A remarkable designer weaves stories through fabric in the bustling heart of Lagos, where the vibrant tapestry of Nigerian culture intertwines with the modern rhythms of city life. Ejiro Amos-Tafiri, affectionately known as EAT, has emerged as a creative force to be reckoned with in the world of fashion. Her journey is one of unwavering commitment, relentless passion, and a profound desire to redefine African fashion globally.
The fashion industry is a formidable force, shaping trends, cultures, and economies on a global scale. According to McKinsey & Company, the fashion industry delivered a 21 percent revenue increase in 2020–21. However, in Africa, a continent rich in diversity and untapped potential, we find a burgeoning fashion landscape poised for exponential growth.
Africa’s fashion industry is enjoying a renaissance, celebrated for its fusion of tradition and modernity. McKinsey suggests significant growth potential, particularly in Nigeria, affirming the creative prowess of designers like Ejiro Amos-Tafiri. They embrace the continent’s cultural richness and sustainability, poised for success in an evolving fashion world.
“My signature style is constantly laced with storytelling. Beyond the movement of the fabric, I like typical traditional dress forms, especially Nigerian traditional dress forms.”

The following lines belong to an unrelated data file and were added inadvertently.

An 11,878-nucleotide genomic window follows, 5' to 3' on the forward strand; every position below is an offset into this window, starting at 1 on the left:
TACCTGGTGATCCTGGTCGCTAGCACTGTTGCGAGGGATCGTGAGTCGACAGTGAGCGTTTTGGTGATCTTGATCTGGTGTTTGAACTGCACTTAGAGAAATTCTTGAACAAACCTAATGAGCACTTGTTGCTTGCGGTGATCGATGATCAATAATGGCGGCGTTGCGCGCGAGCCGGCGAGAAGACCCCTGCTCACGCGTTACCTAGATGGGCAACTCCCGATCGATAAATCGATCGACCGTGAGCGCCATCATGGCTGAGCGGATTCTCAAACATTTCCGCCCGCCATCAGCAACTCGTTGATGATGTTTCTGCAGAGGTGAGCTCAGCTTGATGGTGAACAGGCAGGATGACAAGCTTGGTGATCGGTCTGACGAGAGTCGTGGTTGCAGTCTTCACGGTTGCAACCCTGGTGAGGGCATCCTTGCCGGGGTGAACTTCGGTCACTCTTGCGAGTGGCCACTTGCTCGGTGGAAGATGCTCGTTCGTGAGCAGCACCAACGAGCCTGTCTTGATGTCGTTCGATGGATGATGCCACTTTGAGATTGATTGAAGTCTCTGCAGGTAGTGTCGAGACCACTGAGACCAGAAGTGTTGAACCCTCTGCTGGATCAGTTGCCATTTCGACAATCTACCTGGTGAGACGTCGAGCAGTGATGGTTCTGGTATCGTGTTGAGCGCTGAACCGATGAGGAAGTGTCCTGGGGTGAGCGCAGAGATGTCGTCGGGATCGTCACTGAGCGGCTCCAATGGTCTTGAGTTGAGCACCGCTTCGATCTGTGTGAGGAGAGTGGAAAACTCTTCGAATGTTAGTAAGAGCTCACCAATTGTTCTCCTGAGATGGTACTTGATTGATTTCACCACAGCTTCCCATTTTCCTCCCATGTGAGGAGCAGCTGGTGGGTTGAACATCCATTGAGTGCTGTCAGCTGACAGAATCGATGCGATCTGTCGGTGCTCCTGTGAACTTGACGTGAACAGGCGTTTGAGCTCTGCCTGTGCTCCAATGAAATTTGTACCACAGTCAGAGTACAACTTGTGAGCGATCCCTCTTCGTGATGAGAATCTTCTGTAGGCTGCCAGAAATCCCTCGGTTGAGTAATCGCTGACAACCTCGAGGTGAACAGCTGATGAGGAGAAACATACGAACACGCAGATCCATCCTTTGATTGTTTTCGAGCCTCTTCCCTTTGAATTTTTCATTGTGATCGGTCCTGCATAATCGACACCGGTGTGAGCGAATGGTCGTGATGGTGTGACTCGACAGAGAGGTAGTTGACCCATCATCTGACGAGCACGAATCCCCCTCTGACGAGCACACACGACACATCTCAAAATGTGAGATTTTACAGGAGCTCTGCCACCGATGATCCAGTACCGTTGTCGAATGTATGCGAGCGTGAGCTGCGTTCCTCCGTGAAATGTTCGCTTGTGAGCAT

Ejiro’s journey begins with an intimate understanding of drapery, a love affair with fabrics that dance and tell tales of tradition and heritage. Her creations move, they flow, and they captivate. “It doesn’t matter how stiff or fluid a fabric is. I have a passion for flowing with fabrics,” she explains. In a world where fashion often prioritises rigidity and structure, Ejiro’s designs are an ode to the fluidity of life, a celebration of the beauty in motion.
She says, “Regardless of what type of fabric I’m using, they always move, and that is my design ideology. Everything has to move,” Ejiro’s approach is a dynamic contrast to traditional fashion. She doesn’t just design; she crafts narratives and stories that embrace the essence of Nigerian culture and, in doing so, reach out to the world.
The Iro and Buba reimagined
“They think they’re just wearing a dress and a draped skirt, but that’s exactly what I wanted.”
Ejiro believes traditional Nigerian dress forms are integral to our culture and are positioned to shine with global recognition. “When I reimagined the iro and buba, it went viral,” she recalls, “I am happy now that the whole world is now wearing iro and buba, and they think they’re just wearing a dress and a draped skirt, but that’s exactly what I wanted.” It was a moment of triumph, a realisation of her dream – to see the world embrace Nigerian traditional dress forms with the same ease and fervour as suits and kimonos.
In the 21st century, global fashion has transformed traditional styles, and Ejiro’s reinvented iro and buba exemplify this. Her designs bridge past and present, honouring her heritage while embracing tradition’s evolution.